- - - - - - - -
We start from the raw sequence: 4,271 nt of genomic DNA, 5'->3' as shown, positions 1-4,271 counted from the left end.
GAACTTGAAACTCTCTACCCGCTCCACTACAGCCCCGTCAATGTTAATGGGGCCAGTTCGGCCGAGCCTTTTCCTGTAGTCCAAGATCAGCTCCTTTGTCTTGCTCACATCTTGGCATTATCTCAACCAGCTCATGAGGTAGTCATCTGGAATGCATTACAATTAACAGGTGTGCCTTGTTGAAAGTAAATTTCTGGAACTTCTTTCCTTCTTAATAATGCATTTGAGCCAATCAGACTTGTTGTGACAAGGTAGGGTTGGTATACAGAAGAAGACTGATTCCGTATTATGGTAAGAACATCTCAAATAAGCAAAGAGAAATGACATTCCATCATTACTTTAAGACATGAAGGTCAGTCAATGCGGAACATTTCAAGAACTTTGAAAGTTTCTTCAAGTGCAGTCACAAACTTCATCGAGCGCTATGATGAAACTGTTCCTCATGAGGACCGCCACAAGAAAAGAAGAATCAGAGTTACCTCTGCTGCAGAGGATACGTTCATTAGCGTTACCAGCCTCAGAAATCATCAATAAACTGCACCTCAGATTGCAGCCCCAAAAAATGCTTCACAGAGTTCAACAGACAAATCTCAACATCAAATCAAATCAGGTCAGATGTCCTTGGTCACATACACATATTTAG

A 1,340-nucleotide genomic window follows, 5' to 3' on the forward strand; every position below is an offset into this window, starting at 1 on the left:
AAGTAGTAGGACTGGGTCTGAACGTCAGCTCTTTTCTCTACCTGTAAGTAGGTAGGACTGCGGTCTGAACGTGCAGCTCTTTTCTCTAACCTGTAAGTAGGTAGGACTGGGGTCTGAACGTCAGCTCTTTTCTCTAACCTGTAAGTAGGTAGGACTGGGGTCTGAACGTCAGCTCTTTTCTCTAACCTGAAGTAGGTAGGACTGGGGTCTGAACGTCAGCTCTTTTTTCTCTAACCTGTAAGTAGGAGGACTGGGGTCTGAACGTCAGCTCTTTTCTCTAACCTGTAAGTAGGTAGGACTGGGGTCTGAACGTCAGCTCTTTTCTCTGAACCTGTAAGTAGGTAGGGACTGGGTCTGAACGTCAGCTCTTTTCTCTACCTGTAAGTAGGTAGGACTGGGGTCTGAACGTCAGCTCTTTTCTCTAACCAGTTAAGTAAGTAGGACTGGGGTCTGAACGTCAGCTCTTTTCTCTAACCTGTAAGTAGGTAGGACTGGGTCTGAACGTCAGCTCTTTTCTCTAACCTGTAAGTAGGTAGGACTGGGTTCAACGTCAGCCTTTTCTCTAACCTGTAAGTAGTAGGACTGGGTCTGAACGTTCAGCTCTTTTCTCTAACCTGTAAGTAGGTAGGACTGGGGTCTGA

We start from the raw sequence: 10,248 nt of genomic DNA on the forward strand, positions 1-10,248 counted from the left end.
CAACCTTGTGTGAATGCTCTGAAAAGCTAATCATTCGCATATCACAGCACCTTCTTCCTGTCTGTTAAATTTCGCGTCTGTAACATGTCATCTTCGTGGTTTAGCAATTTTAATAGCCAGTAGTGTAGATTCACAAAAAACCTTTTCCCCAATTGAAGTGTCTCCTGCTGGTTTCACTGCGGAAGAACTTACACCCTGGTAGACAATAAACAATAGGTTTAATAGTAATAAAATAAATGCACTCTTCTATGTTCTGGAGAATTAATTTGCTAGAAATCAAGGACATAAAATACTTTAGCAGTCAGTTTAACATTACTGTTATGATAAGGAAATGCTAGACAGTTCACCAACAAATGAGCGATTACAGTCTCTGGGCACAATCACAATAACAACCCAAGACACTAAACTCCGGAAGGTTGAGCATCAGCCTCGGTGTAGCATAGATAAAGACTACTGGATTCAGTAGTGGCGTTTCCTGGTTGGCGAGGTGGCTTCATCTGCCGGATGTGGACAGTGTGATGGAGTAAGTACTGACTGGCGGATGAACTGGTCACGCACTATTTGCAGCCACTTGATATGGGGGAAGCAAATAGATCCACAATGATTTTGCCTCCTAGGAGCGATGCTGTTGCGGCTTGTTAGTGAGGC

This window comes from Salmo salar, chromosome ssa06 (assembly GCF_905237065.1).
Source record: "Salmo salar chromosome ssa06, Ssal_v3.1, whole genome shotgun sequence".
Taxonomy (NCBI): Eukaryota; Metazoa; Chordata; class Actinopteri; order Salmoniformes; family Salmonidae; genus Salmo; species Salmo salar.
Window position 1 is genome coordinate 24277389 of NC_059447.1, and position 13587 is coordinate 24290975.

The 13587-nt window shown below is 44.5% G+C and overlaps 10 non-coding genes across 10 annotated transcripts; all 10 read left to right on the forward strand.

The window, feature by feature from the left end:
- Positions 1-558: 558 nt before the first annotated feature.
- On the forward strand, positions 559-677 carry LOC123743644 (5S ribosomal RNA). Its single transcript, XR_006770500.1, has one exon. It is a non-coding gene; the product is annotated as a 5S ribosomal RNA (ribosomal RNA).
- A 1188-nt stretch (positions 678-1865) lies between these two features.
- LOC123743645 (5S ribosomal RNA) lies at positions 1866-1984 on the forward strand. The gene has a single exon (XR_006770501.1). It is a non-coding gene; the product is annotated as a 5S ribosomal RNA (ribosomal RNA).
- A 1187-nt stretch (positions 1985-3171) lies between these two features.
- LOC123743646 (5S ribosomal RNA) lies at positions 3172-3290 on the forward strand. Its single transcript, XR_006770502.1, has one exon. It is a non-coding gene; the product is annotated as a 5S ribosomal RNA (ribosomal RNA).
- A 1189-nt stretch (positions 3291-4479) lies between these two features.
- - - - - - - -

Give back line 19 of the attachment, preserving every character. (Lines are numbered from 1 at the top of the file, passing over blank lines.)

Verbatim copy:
- A 1189-nt stretch (positions 3291-4479) lies between these two features.